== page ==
The Teaching Museum

Norfolk Museums Service Traineeship

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Sharing a Passion: Ted Ellis

Each week we take a look at what’s been going on with Norfolk’s Teaching Museum Trainees.

Today we see John Holdaway, trainee with the Natural History section.

Back in the summer of 2016, I was kindly asked by Time & Tide Museum in Great Yarmouth, to present a talk as part of their excellent Friday talks programme. I was given the date of 3rd March 2017, which at the time seemed a long way off, but as I write this, it’s only a few weeks away!

Deciding on a subject to talk about was a hard choice. Over the past 10 months, I’ve had the privilege to work with a collection that holds over a million objects, ranging in ages from decades to well over 100 million years old. But narrowing it down to one single object to talk about for 60 minutes felt a hugely daunting task. After pondering on choices for a while, I stumbled upon the idea of not actually presenting a talk on an object, but instead, on a person. And a hugely influential figure, personality and visionary within the history of the Natural History department here at Norfolk Museums Service, was Ted Ellis.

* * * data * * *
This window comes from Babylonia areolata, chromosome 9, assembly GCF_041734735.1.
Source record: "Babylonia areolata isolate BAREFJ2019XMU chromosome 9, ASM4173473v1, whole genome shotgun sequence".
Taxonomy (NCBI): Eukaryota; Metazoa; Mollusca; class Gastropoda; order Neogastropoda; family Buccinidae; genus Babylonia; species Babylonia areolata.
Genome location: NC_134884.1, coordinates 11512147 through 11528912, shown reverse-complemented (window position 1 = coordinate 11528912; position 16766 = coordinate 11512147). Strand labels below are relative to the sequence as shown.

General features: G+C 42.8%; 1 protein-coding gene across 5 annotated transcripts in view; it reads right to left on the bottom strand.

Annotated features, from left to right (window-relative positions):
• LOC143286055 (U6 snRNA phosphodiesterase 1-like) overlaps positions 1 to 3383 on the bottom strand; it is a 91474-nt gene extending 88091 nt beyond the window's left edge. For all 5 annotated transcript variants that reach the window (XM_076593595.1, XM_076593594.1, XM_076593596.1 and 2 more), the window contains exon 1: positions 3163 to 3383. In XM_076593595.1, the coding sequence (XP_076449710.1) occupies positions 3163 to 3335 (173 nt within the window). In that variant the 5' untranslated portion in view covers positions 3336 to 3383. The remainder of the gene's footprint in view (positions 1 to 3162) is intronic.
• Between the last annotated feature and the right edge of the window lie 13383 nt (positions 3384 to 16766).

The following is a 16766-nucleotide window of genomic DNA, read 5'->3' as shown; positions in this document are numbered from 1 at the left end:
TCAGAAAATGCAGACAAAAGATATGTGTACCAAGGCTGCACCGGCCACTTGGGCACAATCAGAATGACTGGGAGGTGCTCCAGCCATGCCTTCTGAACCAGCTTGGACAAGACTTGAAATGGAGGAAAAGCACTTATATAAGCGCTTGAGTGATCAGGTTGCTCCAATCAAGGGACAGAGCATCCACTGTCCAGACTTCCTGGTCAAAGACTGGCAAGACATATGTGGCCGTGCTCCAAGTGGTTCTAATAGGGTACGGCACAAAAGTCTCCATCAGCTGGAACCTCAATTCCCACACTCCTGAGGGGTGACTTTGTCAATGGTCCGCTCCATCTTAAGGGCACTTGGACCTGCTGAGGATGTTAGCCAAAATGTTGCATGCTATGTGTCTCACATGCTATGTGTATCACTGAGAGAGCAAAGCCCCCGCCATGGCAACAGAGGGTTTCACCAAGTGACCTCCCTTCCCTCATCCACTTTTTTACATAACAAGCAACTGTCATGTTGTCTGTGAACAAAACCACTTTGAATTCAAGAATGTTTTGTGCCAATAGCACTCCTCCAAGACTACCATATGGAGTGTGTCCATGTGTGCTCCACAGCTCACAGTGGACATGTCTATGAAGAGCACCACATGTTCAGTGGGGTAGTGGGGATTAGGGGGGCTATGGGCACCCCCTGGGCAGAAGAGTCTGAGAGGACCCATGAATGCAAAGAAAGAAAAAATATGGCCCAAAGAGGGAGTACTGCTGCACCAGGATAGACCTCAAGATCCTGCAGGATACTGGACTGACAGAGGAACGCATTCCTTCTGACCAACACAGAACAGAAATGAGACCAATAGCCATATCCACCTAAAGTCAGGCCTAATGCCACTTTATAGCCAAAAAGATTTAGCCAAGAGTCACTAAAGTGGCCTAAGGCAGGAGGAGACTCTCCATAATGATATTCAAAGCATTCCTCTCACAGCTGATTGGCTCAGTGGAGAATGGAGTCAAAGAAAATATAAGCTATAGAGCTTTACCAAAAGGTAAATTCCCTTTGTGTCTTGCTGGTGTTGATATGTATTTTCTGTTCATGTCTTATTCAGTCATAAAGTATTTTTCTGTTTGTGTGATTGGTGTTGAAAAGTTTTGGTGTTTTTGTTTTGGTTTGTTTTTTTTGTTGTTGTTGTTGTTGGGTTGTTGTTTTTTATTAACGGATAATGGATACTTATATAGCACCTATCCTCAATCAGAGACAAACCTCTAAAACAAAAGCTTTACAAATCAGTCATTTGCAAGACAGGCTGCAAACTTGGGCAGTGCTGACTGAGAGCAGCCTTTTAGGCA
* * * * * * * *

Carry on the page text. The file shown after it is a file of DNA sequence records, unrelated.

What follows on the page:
Ted was employed by Norwich Castle Museum as ‘Natural History Assistant’ in 1928 at the age of 19, and presented at his interview a collection of his own ‘Nature Notebooks’ that he had kept from a young age. These had captured, in amazing detail, what he had observed on his many nature walks around Great Yarmouth and many other parts of Norfolk. We are very lucky to have many of these notebooks in the collection. Some of the colourful drawings of birds, wildlife and botany are truly wonderful, and show a young man with a real passion for nature, doing what he loved.

Ted Ellis in is natural habitat

Ted Ellis in his natural habitat


One of Ted's many 'Nature Notebooks'

One of Ted’s many ‘Nature Notebooks’


One of Ted's many 'Nature Notebooks'

Amazing detail of Ted’s ‘Nature Notebooks’

In time, Ted became ‘Keeper of Natural History’, and one of his many lasting legacies here at Norwich Castle Museum, is of course, the ‘Ted Ellis Norfolk Room’. In America during the 1930s, old-style cases which contained row-upon-row of taxidermy were starting to be replaced by a new type of 3D vista, where nature that would usually occur together in the wild, was depicted in a natural-looking setting. Ted was the driving force behind designing and building Norwich Castle’s very-own set of dioramas, regarded at the time as the best in the world, and still well-respected to this day due to their attention to detail and accuracy.